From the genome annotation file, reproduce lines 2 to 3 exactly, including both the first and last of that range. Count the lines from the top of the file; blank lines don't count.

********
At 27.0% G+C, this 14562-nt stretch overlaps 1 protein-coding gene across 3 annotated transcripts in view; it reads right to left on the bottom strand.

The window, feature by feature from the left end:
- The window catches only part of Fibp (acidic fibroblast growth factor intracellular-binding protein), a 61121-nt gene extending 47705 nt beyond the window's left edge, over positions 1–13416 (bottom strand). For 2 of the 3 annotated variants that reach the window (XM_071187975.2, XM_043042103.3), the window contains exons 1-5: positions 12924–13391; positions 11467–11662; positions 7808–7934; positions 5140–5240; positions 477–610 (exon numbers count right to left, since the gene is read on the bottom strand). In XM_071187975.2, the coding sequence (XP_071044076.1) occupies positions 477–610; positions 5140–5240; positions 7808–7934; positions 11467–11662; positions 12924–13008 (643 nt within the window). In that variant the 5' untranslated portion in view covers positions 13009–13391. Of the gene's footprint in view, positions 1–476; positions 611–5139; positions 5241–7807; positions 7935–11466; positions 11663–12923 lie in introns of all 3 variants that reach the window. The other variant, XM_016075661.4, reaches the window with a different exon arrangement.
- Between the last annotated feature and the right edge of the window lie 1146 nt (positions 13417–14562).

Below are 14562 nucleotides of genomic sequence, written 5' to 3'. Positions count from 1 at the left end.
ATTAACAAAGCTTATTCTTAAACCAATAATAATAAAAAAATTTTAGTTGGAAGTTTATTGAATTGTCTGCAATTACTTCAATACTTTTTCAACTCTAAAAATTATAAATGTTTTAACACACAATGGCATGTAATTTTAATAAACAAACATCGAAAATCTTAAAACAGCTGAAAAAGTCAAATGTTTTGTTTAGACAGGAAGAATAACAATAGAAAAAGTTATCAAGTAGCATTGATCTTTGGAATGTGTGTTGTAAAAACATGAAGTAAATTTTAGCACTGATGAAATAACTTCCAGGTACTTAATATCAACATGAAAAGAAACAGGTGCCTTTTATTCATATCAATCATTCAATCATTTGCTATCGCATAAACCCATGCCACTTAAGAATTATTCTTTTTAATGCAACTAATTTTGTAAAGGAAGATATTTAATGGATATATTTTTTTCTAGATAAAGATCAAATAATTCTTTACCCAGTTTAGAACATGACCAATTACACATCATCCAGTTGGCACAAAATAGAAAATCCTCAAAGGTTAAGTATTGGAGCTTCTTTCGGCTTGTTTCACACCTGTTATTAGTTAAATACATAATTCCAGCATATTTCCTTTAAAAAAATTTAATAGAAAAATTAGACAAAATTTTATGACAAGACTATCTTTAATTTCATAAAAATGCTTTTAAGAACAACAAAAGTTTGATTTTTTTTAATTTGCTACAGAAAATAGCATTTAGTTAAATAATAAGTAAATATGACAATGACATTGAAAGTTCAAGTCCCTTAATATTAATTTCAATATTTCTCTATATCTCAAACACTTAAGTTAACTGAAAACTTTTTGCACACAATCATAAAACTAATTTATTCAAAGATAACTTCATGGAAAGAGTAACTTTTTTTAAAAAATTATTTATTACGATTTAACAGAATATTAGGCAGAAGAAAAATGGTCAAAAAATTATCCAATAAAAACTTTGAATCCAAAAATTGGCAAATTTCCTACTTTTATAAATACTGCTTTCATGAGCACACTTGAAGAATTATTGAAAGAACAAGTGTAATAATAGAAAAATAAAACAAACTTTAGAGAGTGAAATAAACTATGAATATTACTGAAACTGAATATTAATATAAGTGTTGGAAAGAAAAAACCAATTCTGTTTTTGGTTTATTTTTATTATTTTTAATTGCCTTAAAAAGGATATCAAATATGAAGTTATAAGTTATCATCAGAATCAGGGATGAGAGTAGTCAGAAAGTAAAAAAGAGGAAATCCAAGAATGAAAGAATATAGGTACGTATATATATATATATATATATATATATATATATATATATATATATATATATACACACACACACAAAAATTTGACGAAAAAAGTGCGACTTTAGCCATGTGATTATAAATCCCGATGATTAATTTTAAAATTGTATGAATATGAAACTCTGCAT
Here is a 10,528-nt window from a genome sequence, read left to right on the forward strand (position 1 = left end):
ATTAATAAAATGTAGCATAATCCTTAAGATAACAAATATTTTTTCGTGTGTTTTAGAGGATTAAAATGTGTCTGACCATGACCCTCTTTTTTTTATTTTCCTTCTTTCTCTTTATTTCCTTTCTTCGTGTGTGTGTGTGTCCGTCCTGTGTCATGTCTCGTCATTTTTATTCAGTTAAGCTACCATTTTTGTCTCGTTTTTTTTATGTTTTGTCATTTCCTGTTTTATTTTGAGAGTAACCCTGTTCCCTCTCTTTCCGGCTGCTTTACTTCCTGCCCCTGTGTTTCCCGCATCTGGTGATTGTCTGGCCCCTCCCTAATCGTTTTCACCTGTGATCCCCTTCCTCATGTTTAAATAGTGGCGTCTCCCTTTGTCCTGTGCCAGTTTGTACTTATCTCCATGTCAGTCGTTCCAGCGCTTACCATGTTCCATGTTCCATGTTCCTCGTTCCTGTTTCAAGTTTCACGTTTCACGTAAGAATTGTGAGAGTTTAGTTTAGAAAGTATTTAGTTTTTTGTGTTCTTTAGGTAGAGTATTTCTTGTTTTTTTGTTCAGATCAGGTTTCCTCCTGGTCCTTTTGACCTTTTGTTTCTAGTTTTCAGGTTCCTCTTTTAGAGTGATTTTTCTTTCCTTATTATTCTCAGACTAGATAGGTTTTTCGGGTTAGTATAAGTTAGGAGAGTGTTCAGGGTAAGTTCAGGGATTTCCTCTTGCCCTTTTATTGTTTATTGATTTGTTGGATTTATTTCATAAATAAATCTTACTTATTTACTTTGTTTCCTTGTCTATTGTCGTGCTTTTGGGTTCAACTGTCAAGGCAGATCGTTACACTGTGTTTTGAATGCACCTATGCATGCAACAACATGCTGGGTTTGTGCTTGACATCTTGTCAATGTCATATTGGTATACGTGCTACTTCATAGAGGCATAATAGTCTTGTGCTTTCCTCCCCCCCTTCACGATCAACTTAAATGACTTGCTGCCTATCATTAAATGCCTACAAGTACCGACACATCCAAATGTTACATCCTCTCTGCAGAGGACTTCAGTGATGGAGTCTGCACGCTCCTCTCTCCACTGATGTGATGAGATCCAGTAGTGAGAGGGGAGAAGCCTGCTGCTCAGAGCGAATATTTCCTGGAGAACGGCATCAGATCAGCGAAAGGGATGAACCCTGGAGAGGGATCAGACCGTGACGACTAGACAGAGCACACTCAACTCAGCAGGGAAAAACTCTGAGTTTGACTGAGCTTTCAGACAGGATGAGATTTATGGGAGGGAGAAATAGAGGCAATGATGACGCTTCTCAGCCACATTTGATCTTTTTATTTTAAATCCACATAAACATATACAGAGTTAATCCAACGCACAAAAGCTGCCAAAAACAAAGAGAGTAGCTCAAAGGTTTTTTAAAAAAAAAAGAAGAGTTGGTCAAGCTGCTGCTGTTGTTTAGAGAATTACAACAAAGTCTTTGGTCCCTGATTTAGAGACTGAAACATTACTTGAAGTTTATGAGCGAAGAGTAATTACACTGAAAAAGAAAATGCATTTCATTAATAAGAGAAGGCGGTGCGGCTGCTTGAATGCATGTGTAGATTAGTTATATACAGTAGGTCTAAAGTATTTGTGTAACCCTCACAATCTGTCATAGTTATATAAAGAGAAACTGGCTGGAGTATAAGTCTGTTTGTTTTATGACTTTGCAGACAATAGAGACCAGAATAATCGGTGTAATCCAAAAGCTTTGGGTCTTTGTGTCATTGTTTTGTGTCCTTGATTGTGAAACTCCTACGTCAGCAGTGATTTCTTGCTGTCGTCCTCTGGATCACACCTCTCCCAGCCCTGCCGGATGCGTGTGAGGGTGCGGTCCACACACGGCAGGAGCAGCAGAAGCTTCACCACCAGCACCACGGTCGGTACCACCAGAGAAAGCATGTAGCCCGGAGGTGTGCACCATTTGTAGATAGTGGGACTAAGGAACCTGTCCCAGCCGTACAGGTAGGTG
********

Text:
The window, feature by feature from the left end:
- The window catches only part of Fibp (acidic fibroblast growth factor intracellular-binding protein), a 61121-nt gene extending 47705 nt beyond the window's left edge, over positions 1–13416 (bottom strand). For 2 of the 3 annotated variants that reach the window (XM_071187975.2, XM_043042103.3), the window contains exons 1-5: positions 12924–13391; positions 11467–11662; positions 7808–7934; positions 5140–5240; positions 477–610 (exon numbers count right to left, since the gene is read on the bottom strand). In XM_071187975.2, the coding sequence (XP_071044076.1) occupies positions 477–610; positions 5140–5240; positions 7808–7934; positions 11467–11662; positions 12924–13008 (643 nt within the window). In that variant the 5' untranslated portion in view covers positions 13009–13391. Of the gene's footprint in view, positions 1–476; positions 611–5139; positions 5241–7807; positions 7935–11466; positions 11663–12923 lie in introns of all 3 variants that reach the window. The other variant, XM_016075661.4, reaches the window with a different exon arrangement.